1

What's the point of spotlighting wget on heartbleed dumps?

I'm specifically talking about this which is the first page of wget occurencies in heartbleed dumps.

They put this page as a link on the top of the main page like if that is relevant in some way.

I can understand the reason behind exposing email= and password= and bitcoin and so on, but what about wget?

Is it because it might reveal system paths or potential RCIs, or is it because it exposes a system with heartbleed and thus wget - which is shown to be used - is also vulnerable to it?

4

All the links that were up there weren't necessarily security issues.

That wget for example was highlighting bots crawling webservers and giving security researchers some fresh blood to start looking for a C&C ;)

More details :

The bot are crawling internet like us, here when you see a wget ( http://un1c0rn.net/host/195.154.5.171 ) after an HTTP header, it means the bot tried to execute PHP code by injecting it in the request on the target system.

This code gives you the remote location of the script suposed to infect the machine and gives you some useful information to start a new hunt ;)

Here you can see the infection script is there :

hxxp://208.85.177.238/.x/hb/php08

And here are the information related to that botnet :

$servidor='194.24.228.203' unless $servidor; my $porta='443'; my @canais=("#allornothing"); my @adms=("Kelevra");

You could be nice and track the flithy mofo ... You could be bad, and take that IRC room, and even without knowing the password for the botnet administration, list IPs, infect the machines connected to the IRC channel like they were infected in the first place by the botnet and thanks the botnet for all those vulnerable hosts just given to you.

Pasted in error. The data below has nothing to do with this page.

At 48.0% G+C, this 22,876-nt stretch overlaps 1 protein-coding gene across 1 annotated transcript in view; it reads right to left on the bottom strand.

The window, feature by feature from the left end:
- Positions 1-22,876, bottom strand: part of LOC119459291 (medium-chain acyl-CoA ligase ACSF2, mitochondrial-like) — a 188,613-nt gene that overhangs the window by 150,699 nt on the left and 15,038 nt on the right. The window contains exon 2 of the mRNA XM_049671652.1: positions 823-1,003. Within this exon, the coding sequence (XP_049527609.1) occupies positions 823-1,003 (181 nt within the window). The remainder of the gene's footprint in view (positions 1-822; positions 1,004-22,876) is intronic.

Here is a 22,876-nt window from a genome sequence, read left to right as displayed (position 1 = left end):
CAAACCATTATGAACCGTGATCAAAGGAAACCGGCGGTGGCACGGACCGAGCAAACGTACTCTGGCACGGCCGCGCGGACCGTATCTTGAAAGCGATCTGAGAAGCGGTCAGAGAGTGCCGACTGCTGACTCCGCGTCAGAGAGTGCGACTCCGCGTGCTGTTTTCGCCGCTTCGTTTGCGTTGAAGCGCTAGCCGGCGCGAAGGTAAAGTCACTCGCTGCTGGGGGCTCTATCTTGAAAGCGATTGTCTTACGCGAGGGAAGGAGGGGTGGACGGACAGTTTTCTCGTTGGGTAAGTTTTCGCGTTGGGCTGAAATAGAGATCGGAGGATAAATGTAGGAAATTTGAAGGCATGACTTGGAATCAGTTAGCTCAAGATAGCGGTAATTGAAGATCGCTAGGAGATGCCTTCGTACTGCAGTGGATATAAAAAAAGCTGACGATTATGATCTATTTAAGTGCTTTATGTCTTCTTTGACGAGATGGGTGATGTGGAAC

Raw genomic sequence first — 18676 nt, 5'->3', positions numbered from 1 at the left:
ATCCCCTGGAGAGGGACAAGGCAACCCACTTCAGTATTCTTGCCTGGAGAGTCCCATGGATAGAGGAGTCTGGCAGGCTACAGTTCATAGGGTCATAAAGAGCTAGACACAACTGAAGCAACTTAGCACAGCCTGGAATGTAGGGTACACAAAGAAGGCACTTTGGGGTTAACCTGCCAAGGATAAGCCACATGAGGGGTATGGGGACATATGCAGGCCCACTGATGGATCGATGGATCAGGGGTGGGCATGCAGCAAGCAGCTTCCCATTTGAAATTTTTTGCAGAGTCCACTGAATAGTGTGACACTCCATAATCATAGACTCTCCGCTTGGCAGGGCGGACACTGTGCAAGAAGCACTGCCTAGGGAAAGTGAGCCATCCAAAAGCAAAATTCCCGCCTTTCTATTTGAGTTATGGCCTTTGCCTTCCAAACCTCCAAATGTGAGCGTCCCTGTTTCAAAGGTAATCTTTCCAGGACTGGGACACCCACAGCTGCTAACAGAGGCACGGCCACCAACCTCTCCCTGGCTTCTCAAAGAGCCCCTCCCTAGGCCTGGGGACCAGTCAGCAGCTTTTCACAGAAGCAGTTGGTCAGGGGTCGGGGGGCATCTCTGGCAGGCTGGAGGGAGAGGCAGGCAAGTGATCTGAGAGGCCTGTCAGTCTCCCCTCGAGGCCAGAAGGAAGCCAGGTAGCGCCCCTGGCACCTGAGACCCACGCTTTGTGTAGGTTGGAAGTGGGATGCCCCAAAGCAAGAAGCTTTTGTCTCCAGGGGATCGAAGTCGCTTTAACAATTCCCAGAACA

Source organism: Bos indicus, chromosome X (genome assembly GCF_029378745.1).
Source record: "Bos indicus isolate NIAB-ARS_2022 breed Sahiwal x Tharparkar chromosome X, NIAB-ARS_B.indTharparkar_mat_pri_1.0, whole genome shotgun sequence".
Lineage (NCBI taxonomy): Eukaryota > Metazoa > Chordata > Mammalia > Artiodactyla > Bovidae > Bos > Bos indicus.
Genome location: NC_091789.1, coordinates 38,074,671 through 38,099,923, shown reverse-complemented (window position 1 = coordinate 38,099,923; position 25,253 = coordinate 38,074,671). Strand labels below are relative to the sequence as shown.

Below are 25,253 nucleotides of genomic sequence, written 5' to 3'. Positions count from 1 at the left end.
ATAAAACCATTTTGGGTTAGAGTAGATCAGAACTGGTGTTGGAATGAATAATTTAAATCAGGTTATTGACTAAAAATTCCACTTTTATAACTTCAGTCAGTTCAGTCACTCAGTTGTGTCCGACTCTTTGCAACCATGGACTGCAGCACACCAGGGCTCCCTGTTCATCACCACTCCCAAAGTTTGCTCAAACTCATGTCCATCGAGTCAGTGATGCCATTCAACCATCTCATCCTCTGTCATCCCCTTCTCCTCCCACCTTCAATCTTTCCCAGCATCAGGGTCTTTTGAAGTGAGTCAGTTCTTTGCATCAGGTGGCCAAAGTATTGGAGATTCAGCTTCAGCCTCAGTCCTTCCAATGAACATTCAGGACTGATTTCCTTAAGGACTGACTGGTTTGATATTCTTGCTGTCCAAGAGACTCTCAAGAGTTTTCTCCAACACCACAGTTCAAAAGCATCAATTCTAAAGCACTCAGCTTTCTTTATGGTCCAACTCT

• Thank you very much! It's a shame that such a project has received so few support... Would you accept PP donations for those who don't own btc? – user40242 Oct 2 '14 at 13:02
  • Sadly, due to the nature of the project, we can't. I can however recommand BTC-E which as always been safe for me. It supports a lot of money providers. – Project Unicorn Oct 6 '14 at 18:55
1

That seems to be just whatever memory they grabbed via heartbleed. It looks like a PHP script executing wget, which was probably in the memory of the server being scanned.

  • Yeah sure, that's what Un1c0rn does: they scan for common vulnerabilities and then dump data (db, memory leaks,...). But why did they put a wget index like that was important? – user40242 Jul 17 '14 at 17:34
  • 1
    As far as I know, it's basically automated. Target was vulnerable to heartbleed, here's the data we got: <dump> – David Jul 17 '14 at 17:36
  • Yes indeed, but it is not the case of the "spotlights" they put on the almost-top of the page. I also think I put that link in a confusing way: I'm mostly referring to the spotlights you have up here that - if you click on wget - will point to a list of targets w\ heartbleed and then the single dump. – user40242 Jul 17 '14 at 17:42
  • @user40242, I think your question about "why" has been answered about as well as one could expect. Any further comments/complaints/rants should be directed to the authors/administrators of that web site. – D.W. Jul 23 '14 at 23:36
  • @D.W. Uhmmm I don't think so: I'm not asking why is wget on a dump (as Un1c0rn is automated, so there's no intention). I'm asking why is it highlighted as it is a nasty security issue. So the real question is not really about Un1c0rn, rather on what's the deal with wget on a heartbleed. – user40242 Jul 24 '14 at 9:50

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